Christianity Today has three pieces on ID (and where it may be going) from Karl Giberson (theistic evolutionist), Steve Meyer (old earth creationist) and Marcus Ross (young earther). Highlights:
ID is not a comprehensive theory of Earth and the history of life.
[T]o keep building a scientific research community, we ID advocates must expose the prejudicial rules of reasoning that preclude consideration of our theory, and keep explaining ID’s strong foundation in evidence.
Stop trying to prove that Darwin caused the Holocaust or that evolution is ruining Western civilization. Agree among yourselves that the earth is old, since science has proven that. Do not call world-class scientists “cranks,” as Meyer implies in Signature in the Cell. Do not claim that evolution is collapsing, when everyone in the field knows it isn’t. Stop claiming that you cannot get your work published in conventional journals when you aren’t submitting papers to these journals.
Instead, roll up your sleeves and get to work on the big idea. Develop it to the point where it starts spinning off new insights into nature so that we know more because of your work. Then the academy will welcome you with open arms. Science loves rebels.
Giberson is channeling me.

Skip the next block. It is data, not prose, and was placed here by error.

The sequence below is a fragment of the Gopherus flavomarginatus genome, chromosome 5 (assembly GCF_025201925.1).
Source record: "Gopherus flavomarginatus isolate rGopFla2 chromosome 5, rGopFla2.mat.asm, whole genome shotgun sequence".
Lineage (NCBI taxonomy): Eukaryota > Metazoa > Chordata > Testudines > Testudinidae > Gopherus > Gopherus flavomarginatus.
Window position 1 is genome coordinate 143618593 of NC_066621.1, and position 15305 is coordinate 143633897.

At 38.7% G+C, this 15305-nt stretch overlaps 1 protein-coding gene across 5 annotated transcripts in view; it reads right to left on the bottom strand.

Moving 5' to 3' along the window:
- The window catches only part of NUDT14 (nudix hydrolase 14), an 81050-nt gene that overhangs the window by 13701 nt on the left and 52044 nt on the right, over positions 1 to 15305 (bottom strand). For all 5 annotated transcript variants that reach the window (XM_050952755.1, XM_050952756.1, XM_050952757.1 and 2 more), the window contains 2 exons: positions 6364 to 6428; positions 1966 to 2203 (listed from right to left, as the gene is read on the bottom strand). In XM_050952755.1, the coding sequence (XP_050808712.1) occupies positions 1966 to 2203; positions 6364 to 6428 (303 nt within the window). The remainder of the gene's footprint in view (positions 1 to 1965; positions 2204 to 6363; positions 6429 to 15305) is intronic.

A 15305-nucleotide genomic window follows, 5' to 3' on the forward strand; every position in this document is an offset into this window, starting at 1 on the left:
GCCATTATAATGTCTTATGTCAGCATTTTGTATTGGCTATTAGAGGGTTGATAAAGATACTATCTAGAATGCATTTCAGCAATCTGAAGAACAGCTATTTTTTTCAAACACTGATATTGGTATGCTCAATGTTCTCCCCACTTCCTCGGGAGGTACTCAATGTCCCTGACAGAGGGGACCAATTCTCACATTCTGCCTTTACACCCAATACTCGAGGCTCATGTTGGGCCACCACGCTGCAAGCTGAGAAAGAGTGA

I’ve a copy of Meyer’s Signature in the Cell that I keep picking up and putting down. Steve Matheson has been more persistent and has been reading the book on and off over the past few months and has blogged his reaction (intro, chapter 1, 2, 3, 4 & 5 [more], 6, 7, 8, 9 & 10). Unfortunately for Steve, he still has a further 10 chapters to get through!
Steve has also begun a short series on his experience, along with Art Hunt, in offering some counterpoints to Meyer’s position at a recent ID love-fest at Biola. Part I is up, and two others will follow. As you can imagine, the DI’s spin on this is probably very different from what happened.
Lastly, the Discovery Institute has produced a new (downloadable) book, Signature of Controversy, which they claim rebuts criticism of Meyer’s masterpiece. It’s largely a collection of posts from various ID-friendly blogs.
Update: Art Hunt’s recollections of the Biola event are here.
Update (5/27): Part II of Steve & Art at Biola is here.
Update (5/31): Part III is online.